Declining to take a job due to unfair compensation shouldn’t be something you feel awkward about. You are asking for a completely normal arrangement, and if it turns out that this is not what is on offer, there are many ways to say, "thanks, but no thanks." Let them know that you are unable to take on any unpaid work at present, as you have to prioritize paid work. You shouldn’t have to remind them that you are running a business, but sometimes, the inquiry comes in such a way that it seems they don’t understand this. State how much you would normally charge for such a job, and communicate that you would be happy to proceed on a paid basis. You never know, you might be able to negotiate some compensation with a well-worded reply. If they need you, they will pay!

Have you been asked to shoot for free or been the only one in the room who was not getting paid? 

Kim Simpson's picture

Kim Simpson is a photographer based in the West of Scotland. Her photographic practice is an exploration of the human experience, with a particular emphasis on themes of identity and belonging.

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"...one opportunity arose from an acquaintance who knew that I absolutely loved photography and invited me to their event saying that I was totally free to bring my camera along to capture the night and get some brilliant images for myself."

Yup: https://fstoppers.com/originals/photographer-totally-happy-bring-his-cam...

Hah, it seems that "totally" is a common word in the land of working for free! For what its worth, I usually bring my camera to the family Christmas gathering, but the images I take are on my own terms.

I've been invited to events a couple of times and people have said, "I thought you would have your camera with you."

One challenge is that, unlike many other vocations, photography is one where most photographers do it purely for the love and enjoyment of using their camera.

When shooting professionally, it would drive me nuts that I had to compete with people perfectly willing to shoot for free forever. (Most lacked the skill to really be competition, but some did not) It is not for exposure or opportunity but just because it is fun. Photography isn't a career like plumbing, where a plumber generally will never "plumb" for fun, but in photography, most of us first picked up our cameras because it was fun.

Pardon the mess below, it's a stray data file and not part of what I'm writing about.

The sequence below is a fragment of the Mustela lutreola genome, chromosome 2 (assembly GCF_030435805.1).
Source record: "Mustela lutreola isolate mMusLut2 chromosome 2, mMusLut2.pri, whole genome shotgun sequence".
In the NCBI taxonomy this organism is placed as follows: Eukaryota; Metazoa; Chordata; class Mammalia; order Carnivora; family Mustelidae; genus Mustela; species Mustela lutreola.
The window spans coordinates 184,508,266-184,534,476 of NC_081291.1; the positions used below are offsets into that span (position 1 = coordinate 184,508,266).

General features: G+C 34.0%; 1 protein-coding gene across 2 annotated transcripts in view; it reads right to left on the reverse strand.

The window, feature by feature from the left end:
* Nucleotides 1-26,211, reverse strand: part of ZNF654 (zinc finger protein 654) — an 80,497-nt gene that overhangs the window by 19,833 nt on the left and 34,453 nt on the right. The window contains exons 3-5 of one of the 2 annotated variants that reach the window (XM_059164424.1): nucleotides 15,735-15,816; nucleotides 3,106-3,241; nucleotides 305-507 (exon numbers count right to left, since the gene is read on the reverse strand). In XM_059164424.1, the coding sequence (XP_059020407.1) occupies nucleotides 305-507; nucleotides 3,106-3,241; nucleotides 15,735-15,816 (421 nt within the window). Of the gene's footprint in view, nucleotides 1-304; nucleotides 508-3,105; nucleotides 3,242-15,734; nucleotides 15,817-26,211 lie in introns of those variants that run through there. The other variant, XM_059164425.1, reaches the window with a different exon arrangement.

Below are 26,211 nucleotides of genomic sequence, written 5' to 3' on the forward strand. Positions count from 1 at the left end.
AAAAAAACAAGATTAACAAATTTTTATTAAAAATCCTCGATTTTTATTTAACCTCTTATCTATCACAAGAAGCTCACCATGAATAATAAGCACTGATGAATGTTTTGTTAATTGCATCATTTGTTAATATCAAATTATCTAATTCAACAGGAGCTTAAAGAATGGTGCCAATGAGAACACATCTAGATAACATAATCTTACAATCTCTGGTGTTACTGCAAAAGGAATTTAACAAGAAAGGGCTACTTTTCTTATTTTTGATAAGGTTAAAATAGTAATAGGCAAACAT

Over time I came to realize that they had it right. I never enjoyed the career of photography. It mainly was marketing, sales, customer support, billing, etc. The second money is involved, the shoot inherently is loaded with pressure and no longer on my terms. There is a massive expectation on precisely what you will deliver and pressure to deliver it timely. It refines the fun down to mostly stress.

I only shoot for free these days, even if I can make money doing it. I turn away potential clients and only work with those I'm creatively interested in working with. I no longer care about a consistent style or delivering to client expectations. I no longer guard the copyright or even my raw files. I don't put any effort into marketing or even social media self-promotion beyond just dumping my images on IG. I'm wildly happier this way. Though I do imagine it frustrates the aspiring pros in the genres of portraiture I work because paid jobs that they may have gotten end up being done for free by me.

Maybe the plumber was a bad example. There are many careers that people get into for the love of it. From a love of sewing to a clothing designer, from a member of a drama club to a professional actor, and a love of cooking honed into the career of a chef. None of those examples would be expected to provide their goods or services for free and in my opinion photography is no different.

I'm assuming that the fact that you "only shoot for free" even if you can make money doing it, means you have another income stream which allows you to practice photography as a hobby. If you take on what is supposed to be a paid job for another photographer, as stated in your last sentence, then yes that would be very frustrating for working photographers and sounds like there are occasions where you should leave them to it. Perhaps you love photography but not the photographic community. Its an interesting position to look at.

No, I'd say my example was exactly as intended. I meant to give an example of a typical career that would never run into this sort of challenge. But yes, you are right, there are other examples of careers where people get into it for the love of doing something. I also think it is a bit presumptuous to assume that plumbers don't get into plumbing out of a love of plumbing. They just would never do it as a hobby. I have a cousin who is an electrician, and he absolutely adores his job, far more than I ever have enjoyed any job I've had, it would never be a hobby, though.